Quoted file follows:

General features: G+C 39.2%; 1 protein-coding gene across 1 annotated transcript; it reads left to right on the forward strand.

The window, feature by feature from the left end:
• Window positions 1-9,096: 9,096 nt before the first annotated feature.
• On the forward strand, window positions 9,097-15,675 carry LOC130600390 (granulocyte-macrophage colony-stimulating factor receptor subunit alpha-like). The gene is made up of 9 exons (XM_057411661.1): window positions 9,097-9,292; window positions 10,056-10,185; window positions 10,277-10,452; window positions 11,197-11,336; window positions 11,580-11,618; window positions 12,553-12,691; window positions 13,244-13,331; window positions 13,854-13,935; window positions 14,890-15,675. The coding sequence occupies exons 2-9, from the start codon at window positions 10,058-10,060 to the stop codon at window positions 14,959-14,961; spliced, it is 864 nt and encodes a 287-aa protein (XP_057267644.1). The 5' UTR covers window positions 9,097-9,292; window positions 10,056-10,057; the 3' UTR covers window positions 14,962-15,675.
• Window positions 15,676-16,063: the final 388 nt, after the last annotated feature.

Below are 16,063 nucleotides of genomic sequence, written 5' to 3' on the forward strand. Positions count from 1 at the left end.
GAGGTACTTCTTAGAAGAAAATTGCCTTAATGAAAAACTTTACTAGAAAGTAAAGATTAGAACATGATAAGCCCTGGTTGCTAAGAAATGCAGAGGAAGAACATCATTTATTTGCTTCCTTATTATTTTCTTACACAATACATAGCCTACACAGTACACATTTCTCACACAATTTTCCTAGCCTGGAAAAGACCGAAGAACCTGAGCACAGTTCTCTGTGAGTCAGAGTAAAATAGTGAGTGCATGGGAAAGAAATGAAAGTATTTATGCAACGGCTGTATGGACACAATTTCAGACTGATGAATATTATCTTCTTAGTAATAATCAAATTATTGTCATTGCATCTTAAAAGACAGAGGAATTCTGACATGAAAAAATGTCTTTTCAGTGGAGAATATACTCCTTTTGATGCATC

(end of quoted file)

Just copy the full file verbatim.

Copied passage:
General features: G+C 39.2%; 1 protein-coding gene across 1 annotated transcript; it reads left to right on the forward strand.

The window, feature by feature from the left end:
• Window positions 1-9,096: 9,096 nt before the first annotated feature.
• On the forward strand, window positions 9,097-15,675 carry LOC130600390 (granulocyte-macrophage colony-stimulating factor receptor subunit alpha-like). The gene is made up of 9 exons (XM_057411661.1): window positions 9,097-9,292; window positions 10,056-10,185; window positions 10,277-10,452; window positions 11,197-11,336; window positions 11,580-11,618; window positions 12,553-12,691; window positions 13,244-13,331; window positions 13,854-13,935; window positions 14,890-15,675. The coding sequence occupies exons 2-9, from the start codon at window positions 10,058-10,060 to the stop codon at window positions 14,959-14,961; spliced, it is 864 nt and encodes a 287-aa protein (XP_057267644.1). The 5' UTR covers window positions 9,097-9,292; window positions 10,056-10,057; the 3' UTR covers window positions 14,962-15,675.
• Window positions 15,676-16,063: the final 388 nt, after the last annotated feature.

Below are 16,063 nucleotides of genomic sequence, written 5' to 3' on the forward strand. Positions count from 1 at the left end.
GAGGTACTTCTTAGAAGAAAATTGCCTTAATGAAAAACTTTACTAGAAAGTAAAGATTAGAACATGATAAGCCCTGGTTGCTAAGAAATGCAGAGGAAGAACATCATTTATTTGCTTCCTTATTATTTTCTTACACAATACATAGCCTACACAGTACACATTTCTCACACAATTTTCCTAGCCTGGAAAAGACCGAAGAACCTGAGCACAGTTCTCTGTGAGTCAGAGTAAAATAGTGAGTGCATGGGAAAGAAATGAAAGTATTTATGCAACGGCTGTATGGACACAATTTCAGACTGATGAATATTATCTTCTTAGTAATAATCAAATTATTGTCATTGCATCTTAAAAGACAGAGGAATTCTGACATGAAAAAATGTCTTTTCAGTGGAGAATATACTCCTTTTGATGCATC